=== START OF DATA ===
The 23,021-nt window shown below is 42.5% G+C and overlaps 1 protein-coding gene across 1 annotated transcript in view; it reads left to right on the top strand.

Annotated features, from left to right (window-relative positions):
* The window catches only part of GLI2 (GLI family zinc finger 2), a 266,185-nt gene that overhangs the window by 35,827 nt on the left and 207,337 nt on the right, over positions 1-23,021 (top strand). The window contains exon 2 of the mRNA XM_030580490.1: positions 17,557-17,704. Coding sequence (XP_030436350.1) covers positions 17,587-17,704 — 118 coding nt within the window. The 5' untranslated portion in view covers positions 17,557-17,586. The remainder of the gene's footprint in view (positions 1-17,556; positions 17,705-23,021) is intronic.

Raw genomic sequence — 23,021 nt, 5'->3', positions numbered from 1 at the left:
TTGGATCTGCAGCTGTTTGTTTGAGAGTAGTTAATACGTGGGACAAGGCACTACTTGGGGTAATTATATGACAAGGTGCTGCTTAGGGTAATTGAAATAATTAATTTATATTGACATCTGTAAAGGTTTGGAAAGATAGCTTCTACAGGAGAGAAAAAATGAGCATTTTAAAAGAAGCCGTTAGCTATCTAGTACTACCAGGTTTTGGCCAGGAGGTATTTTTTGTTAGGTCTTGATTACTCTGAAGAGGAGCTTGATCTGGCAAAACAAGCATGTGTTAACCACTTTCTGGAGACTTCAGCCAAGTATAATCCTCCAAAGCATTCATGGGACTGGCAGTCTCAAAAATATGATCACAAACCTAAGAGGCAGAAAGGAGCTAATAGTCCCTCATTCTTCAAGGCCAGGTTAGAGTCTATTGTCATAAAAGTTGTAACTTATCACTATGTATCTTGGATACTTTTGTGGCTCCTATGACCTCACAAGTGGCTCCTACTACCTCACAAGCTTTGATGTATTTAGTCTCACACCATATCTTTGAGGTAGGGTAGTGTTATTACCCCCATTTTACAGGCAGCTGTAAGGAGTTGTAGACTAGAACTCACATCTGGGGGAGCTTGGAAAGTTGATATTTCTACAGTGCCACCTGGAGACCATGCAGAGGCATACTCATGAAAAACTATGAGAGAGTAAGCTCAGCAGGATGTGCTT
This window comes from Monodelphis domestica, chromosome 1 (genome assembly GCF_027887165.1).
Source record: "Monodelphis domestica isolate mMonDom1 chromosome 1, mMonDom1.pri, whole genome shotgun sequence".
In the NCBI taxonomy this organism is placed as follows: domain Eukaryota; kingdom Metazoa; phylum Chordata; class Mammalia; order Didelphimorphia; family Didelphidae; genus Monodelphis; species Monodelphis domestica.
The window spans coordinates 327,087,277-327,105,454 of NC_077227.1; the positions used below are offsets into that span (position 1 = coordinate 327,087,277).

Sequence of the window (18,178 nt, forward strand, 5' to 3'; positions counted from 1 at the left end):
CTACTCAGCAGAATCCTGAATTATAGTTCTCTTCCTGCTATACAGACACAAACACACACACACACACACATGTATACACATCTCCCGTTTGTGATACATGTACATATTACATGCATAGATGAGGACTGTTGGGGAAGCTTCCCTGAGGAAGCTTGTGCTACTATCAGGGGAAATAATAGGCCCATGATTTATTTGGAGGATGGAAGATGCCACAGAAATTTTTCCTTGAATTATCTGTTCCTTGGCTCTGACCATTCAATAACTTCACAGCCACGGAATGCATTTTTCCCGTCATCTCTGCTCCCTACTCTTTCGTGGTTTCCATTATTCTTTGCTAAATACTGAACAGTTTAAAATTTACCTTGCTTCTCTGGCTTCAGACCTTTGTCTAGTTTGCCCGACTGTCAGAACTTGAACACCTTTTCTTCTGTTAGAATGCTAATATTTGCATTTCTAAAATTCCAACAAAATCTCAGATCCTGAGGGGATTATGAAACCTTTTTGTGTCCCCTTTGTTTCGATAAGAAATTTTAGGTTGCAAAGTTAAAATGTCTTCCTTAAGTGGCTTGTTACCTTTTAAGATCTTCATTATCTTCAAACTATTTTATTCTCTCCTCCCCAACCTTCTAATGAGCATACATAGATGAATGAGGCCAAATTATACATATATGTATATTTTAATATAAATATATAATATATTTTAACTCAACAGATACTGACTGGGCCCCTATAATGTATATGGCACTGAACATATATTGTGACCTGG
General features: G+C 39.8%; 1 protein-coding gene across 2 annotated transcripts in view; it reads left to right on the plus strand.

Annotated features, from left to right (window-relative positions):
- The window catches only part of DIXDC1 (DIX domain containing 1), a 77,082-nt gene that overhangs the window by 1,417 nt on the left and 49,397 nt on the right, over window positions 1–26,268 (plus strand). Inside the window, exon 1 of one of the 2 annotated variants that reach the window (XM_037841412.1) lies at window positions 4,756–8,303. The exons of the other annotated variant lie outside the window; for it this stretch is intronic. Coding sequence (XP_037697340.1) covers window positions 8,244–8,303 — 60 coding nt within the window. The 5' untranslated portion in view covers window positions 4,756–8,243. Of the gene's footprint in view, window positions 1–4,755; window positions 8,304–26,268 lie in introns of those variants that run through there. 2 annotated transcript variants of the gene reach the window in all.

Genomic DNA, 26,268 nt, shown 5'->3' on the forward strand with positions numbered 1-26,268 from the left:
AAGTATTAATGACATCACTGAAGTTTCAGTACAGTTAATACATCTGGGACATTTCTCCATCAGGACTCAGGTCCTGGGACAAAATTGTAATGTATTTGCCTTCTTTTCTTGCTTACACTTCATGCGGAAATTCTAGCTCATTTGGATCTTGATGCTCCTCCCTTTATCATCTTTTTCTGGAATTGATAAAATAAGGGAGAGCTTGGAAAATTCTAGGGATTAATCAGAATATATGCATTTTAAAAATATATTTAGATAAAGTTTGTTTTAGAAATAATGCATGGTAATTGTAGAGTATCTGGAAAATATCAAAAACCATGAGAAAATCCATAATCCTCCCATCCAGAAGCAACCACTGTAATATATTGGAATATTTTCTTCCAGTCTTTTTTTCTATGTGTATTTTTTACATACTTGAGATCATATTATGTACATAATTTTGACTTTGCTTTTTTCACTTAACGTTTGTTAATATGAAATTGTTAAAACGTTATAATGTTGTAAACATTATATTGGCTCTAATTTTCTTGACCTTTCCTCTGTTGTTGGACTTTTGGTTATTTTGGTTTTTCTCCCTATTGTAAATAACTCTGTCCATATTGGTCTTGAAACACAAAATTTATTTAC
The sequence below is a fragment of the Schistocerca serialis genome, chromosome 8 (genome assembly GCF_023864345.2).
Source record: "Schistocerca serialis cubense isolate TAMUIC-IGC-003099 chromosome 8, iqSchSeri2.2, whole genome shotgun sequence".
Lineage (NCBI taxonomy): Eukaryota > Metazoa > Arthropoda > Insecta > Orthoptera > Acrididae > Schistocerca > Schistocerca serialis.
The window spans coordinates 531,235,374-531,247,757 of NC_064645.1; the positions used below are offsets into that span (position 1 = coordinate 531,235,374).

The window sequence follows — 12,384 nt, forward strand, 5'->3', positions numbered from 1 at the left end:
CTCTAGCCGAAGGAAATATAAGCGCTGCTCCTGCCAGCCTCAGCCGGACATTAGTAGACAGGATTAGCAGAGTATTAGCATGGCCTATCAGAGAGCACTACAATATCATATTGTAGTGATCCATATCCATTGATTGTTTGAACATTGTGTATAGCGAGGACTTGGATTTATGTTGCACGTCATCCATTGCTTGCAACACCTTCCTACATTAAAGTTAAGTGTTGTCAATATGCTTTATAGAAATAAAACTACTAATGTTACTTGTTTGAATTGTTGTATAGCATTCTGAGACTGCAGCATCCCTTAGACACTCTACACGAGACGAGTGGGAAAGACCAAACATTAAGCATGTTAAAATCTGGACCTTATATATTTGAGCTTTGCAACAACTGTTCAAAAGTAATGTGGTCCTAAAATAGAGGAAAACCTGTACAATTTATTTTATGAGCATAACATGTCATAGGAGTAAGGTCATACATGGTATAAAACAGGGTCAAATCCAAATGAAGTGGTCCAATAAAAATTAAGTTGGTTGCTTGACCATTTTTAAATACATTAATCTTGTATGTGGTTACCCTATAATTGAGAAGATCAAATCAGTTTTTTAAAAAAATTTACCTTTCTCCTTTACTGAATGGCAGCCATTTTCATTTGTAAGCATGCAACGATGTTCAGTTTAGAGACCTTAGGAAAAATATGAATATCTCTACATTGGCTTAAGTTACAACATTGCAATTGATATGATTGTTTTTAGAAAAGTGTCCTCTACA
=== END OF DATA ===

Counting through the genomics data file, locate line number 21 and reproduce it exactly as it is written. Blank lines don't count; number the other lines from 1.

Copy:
The window sequence follows — 12,384 nt, forward strand, 5'->3', positions numbered from 1 at the left end: